CANADA FX DEBT-C$ ends near 2-month low on weak inflation data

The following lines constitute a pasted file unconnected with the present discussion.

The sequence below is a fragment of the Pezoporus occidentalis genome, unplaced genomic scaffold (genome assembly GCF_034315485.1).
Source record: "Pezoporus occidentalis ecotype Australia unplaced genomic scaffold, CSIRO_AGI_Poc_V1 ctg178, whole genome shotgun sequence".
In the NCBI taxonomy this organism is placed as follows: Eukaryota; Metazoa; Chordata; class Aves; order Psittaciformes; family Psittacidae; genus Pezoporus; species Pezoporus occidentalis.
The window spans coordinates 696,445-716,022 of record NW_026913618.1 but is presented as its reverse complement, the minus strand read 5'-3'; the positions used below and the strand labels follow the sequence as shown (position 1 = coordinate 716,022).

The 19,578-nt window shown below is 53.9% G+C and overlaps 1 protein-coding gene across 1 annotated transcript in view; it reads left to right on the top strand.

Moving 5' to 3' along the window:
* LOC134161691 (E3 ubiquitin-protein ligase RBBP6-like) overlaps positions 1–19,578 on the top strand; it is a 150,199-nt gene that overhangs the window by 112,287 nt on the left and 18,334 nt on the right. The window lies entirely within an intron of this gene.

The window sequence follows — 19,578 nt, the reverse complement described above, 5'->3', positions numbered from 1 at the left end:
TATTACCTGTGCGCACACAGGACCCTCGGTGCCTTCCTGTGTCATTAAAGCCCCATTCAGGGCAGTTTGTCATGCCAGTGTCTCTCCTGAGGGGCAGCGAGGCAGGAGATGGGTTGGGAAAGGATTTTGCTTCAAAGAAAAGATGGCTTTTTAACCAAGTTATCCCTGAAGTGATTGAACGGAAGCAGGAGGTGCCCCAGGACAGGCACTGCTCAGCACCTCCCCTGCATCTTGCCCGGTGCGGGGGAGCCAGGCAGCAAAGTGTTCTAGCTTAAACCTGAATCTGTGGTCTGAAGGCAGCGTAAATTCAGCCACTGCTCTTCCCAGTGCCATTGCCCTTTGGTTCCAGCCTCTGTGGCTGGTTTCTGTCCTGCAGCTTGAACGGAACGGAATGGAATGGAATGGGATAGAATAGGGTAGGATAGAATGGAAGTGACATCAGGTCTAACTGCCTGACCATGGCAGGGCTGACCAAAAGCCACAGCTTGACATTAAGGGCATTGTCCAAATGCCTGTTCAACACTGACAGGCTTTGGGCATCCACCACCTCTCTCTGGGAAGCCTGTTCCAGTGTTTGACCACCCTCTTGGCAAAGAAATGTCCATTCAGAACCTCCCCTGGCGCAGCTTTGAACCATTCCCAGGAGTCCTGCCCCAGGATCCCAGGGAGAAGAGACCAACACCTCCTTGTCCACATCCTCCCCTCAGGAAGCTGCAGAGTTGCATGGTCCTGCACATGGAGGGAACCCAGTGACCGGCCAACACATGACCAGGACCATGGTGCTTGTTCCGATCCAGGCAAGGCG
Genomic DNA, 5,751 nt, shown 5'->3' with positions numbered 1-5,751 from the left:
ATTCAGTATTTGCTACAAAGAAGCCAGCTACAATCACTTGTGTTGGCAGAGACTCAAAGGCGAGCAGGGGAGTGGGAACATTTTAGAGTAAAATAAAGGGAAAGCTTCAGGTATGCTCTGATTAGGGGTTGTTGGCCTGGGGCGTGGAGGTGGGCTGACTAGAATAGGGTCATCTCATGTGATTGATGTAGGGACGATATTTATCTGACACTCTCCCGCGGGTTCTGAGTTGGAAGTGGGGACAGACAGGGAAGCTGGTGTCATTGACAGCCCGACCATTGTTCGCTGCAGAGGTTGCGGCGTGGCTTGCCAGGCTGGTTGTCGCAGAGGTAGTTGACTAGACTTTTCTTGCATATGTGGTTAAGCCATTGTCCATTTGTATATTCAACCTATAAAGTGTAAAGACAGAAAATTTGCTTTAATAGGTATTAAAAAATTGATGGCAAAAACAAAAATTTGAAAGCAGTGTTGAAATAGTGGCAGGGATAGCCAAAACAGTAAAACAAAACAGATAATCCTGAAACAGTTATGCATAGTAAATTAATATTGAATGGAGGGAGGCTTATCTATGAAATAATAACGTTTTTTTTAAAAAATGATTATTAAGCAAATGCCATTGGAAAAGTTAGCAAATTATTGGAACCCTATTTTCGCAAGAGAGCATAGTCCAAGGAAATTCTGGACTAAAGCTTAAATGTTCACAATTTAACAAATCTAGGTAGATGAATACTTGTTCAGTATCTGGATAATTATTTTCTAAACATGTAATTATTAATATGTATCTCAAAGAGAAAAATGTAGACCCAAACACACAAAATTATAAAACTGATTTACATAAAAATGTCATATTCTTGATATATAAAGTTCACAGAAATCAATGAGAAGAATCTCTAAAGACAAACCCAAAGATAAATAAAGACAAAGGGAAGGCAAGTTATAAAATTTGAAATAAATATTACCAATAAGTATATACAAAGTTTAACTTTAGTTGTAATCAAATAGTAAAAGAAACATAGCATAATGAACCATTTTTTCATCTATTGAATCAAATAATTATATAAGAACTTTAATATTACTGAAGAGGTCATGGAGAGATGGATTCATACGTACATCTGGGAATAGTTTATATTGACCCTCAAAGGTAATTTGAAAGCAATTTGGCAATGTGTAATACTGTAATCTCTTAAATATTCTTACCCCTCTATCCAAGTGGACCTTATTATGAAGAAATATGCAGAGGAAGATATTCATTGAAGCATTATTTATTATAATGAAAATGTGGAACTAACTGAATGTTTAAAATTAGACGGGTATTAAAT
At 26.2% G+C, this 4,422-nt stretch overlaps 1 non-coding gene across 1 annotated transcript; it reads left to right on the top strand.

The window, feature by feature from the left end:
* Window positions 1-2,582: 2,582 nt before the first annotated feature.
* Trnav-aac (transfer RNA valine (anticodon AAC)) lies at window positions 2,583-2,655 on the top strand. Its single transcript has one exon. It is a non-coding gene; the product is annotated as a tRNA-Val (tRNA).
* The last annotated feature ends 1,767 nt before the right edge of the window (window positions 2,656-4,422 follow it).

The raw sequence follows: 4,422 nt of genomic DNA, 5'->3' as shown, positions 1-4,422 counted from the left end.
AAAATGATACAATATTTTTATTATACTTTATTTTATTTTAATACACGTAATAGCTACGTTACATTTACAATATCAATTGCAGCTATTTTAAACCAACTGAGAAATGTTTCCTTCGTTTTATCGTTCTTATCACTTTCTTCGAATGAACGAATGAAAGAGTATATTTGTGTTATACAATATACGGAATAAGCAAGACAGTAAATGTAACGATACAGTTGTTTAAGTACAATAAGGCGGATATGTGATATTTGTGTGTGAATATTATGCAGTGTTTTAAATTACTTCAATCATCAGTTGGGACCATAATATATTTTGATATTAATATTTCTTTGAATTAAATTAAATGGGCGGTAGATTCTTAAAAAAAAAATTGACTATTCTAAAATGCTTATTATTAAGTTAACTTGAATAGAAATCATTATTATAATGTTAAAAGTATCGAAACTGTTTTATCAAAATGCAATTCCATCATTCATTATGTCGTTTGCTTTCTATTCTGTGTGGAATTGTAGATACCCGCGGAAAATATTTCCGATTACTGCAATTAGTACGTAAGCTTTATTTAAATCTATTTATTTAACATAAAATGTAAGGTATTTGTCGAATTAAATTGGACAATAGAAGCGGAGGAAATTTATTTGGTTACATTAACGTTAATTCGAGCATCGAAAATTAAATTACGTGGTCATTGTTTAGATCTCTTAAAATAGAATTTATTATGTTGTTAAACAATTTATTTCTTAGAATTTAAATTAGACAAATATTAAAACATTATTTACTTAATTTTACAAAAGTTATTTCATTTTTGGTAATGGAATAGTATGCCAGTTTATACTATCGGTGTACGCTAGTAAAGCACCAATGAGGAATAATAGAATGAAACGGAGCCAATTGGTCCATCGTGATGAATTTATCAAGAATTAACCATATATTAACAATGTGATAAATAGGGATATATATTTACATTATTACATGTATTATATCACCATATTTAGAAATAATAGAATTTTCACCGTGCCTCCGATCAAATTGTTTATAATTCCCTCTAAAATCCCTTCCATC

* C$ ends at C$1.0291 vs US$, or 97.17 U.S. cents * Weak Canadian inflation means no rate hike on horizon * US$ strengthens near 10-mth high on Fed QE debate * Bond prices mixed By Andrea Hopkins TORONTO, May 17 (Reuters) - The Canadian dollar closed weaker against its U.S. counterpart on Friday after touching its softest level in more than two months on inflation data that was both far below expectations and well off the Bank of Canada's target range. Annual inflation fell in April to 0.4 percent from 1.0 percent in March, its lowest level since the 0.1 percent hit in October 2009 and far below the central bank's target range of 1 to 3 percent. Analysts had expected no change from March to April. The data pushed the Canadian dollar to a session low C$1.0313, or 96.96 U.S. cents, its weakest point since March 8 and well below Thursday's North American session close at C$1.0192, or 98.12 U.S. cents. It recovered some ground later to finish the day at C$1.0291 versus the U.S. dollar, or 97.17 U.S. cents, ending a two-month rally that had taken the currency close to parity, as high as C$1.0014, or 99.86 U.S. cents, a week ago. "When we get key data we often revert back to pre-data levels, which is basically what we did," said David Bradley, director of foreign exchange trading at Scotiabank. "Now as we get close to the end of the day, we're grinding back up towards the C$1.03 level, and I think over the next couple of weeks we're going to see more weakness in dollar-Canada, probably a test of the C$1.04 level," he said. Bradley said the U.S. dollar is gaining broad strength and commodity-linked currencies weakening. The dollar soared on against major currencies on growing speculation that the Federal Reserve could soon begin to rein in its asset-buying program and after data showed U.S. consumer sentiment hit an almost six-year high in early May. The Canadian inflation data reinforced expectations that the Bank of Canada will not be raising interest rates any time soon. Overnight index swaps, which trade based on expectations for the central bank's key policy rate, showed that after the announcement, traders cut their expectations of an interest rate hike later this year. "The currency was vulnerable already, heading into these numbers. It was clearly on its back foot in any event, and to have a lower-than-expected reading on CPI right across the board, it just knocked whatever support there was for the currency out from under it," said Doug Porter, chief economist at BMO Capital Markets. "This is outside of its recent range. (The future direction) probably depends more on the broader U.S. dollar story, but at least for a spell we could be probing some new lows for the currency." The price of Canadian government debt were mixed, with gains on the short end. The 2-year bond was down 0.1 Canadian cent to yield 1.010 percent, while the benchmark 10-year bond fell 37 Canadian cents to yield 1.927 percent.
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